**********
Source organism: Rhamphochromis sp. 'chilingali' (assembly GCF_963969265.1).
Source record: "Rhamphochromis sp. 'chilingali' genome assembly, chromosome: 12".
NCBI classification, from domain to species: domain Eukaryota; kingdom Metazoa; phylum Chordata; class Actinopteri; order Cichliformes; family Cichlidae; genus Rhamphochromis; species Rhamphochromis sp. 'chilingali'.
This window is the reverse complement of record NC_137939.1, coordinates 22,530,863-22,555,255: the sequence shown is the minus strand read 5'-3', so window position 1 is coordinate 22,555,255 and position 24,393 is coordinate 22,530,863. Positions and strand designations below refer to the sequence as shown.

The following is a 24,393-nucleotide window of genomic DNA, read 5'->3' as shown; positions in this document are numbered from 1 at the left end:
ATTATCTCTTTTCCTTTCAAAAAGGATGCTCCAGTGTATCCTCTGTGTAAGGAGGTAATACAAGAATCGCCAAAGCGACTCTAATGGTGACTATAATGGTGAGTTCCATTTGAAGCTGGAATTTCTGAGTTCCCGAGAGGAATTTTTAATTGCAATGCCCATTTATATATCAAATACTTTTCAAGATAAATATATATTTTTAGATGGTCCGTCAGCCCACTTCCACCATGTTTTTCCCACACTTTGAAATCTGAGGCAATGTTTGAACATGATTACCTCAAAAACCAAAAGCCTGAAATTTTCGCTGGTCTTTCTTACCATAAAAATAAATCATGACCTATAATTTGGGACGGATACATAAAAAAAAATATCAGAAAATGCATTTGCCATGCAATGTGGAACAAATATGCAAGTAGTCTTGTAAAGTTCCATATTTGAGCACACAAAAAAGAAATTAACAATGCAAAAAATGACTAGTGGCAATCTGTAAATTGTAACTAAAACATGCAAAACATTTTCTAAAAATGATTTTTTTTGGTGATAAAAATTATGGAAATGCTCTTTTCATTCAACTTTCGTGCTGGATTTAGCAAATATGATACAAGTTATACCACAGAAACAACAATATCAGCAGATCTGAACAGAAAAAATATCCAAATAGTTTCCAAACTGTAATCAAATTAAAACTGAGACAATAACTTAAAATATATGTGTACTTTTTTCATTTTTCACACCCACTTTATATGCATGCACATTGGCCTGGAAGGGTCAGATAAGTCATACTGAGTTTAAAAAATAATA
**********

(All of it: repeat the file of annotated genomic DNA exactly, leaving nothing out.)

Source organism: Rhamphochromis sp. 'chilingali' (assembly GCF_963969265.1).
Source record: "Rhamphochromis sp. 'chilingali' genome assembly, chromosome: 12".
NCBI classification, from domain to species: domain Eukaryota; kingdom Metazoa; phylum Chordata; class Actinopteri; order Cichliformes; family Cichlidae; genus Rhamphochromis; species Rhamphochromis sp. 'chilingali'.
This window is the reverse complement of record NC_137939.1, coordinates 22,530,863-22,555,255: the sequence shown is the minus strand read 5'-3', so window position 1 is coordinate 22,555,255 and position 24,393 is coordinate 22,530,863. Positions and strand designations below refer to the sequence as shown.

The following is a 24,393-nucleotide window of genomic DNA, read 5'->3' as shown; positions in this document are numbered from 1 at the left end:
ATTATCTCTTTTCCTTTCAAAAAGGATGCTCCAGTGTATCCTCTGTGTAAGGAGGTAATACAAGAATCGCCAAAGCGACTCTAATGGTGACTATAATGGTGAGTTCCATTTGAAGCTGGAATTTCTGAGTTCCCGAGAGGAATTTTTAATTGCAATGCCCATTTATATATCAAATACTTTTCAAGATAAATATATATTTTTAGATGGTCCGTCAGCCCACTTCCACCATGTTTTTCCCACACTTTGAAATCTGAGGCAATGTTTGAACATGATTACCTCAAAAACCAAAAGCCTGAAATTTTCGCTGGTCTTTCTTACCATAAAAATAAATCATGACCTATAATTTGGGACGGATACATAAAAAAAAATATCAGAAAATGCATTTGCCATGCAATGTGGAACAAATATGCAAGTAGTCTTGTAAAGTTCCATATTTGAGCACACAAAAAAGAAATTAACAATGCAAAAAATGACTAGTGGCAATCTGTAAATTGTAACTAAAACATGCAAAACATTTTCTAAAAATGATTTTTTTTGGTGATAAAAATTATGGAAATGCTCTTTTCATTCAACTTTCGTGCTGGATTTAGCAAATATGATACAAGTTATACCACAGAAACAACAATATCAGCAGATCTGAACAGAAAAAATATCCAAATAGTTTCCAAACTGTAATCAAATTAAAACTGAGACAATAACTTAAAATATATGTGTACTTTTTTCATTTTTCACACCCACTTTATATGCATGCACATTGGCCTGGAAGGGTCAGATAAGTCATACTGAGTTTAAAAAATAATA